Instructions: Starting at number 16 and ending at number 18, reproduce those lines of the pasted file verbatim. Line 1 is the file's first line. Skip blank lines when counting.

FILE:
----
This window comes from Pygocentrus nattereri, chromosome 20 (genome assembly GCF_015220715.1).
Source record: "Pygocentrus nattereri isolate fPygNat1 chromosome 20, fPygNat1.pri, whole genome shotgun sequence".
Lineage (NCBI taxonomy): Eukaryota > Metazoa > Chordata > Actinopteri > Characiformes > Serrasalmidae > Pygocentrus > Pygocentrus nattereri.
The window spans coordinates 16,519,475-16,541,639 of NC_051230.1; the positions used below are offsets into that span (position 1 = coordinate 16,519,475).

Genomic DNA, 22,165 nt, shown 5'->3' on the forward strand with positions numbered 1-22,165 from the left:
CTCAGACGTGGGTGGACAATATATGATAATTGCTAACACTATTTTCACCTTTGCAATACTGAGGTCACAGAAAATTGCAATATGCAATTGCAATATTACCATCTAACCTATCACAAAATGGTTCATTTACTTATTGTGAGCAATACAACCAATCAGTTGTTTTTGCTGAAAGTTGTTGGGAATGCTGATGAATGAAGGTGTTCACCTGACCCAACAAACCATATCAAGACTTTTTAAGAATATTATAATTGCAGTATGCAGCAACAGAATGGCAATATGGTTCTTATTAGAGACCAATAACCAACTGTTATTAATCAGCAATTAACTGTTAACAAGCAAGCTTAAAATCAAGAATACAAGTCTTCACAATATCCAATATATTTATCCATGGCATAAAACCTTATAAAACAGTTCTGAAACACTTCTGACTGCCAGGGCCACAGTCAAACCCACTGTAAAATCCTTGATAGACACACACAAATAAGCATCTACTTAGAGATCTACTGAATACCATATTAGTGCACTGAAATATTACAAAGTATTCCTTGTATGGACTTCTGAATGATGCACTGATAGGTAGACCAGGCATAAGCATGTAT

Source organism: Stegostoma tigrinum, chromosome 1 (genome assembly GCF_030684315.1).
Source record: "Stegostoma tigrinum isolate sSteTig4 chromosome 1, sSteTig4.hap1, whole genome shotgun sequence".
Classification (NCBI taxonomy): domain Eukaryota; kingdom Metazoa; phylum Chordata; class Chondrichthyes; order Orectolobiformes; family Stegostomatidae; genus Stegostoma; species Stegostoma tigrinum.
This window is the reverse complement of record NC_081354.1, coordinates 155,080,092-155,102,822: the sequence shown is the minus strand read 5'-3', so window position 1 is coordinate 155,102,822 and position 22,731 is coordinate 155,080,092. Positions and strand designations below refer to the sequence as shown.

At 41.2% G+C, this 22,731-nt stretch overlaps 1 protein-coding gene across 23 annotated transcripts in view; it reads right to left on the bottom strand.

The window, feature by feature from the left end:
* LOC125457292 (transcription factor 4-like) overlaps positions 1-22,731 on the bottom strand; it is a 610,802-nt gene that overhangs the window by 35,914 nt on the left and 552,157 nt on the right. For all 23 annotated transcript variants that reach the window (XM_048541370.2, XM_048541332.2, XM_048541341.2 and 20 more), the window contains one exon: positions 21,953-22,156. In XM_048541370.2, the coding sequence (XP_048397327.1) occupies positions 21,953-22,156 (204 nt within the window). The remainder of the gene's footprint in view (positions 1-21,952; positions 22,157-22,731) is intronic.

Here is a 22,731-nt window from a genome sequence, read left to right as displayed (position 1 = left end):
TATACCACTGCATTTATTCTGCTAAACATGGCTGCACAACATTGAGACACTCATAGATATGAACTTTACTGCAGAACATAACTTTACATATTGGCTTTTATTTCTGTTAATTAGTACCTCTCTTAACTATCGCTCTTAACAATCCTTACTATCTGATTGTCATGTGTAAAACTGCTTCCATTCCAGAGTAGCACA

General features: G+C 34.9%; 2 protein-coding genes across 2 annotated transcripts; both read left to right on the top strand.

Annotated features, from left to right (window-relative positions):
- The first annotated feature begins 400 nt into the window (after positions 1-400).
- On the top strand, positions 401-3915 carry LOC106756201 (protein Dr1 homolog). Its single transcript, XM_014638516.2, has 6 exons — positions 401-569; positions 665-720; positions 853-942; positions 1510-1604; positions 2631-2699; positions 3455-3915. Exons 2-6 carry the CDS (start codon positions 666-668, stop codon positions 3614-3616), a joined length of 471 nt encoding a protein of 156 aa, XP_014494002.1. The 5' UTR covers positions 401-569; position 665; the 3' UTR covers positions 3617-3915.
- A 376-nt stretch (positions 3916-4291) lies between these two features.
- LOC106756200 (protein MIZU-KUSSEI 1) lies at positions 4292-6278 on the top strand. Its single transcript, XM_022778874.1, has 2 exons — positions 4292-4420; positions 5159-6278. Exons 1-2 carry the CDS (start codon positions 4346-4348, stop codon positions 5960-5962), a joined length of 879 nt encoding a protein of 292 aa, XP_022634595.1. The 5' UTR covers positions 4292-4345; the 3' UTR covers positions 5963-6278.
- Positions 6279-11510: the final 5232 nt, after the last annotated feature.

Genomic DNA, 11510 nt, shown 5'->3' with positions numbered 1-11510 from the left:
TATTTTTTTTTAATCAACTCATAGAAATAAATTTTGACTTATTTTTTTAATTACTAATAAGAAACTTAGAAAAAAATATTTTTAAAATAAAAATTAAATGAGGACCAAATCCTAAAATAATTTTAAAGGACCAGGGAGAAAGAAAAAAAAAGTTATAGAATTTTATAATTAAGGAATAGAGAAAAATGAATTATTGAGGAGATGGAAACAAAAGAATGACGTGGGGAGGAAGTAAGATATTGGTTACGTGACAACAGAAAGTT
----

General features: G+C 34.9%; 2 protein-coding genes across 2 annotated transcripts; both read left to right on the top strand.

Annotated features, from left to right (window-relative positions):
- The first annotated feature begins 400 nt into the window (after positions 1-400).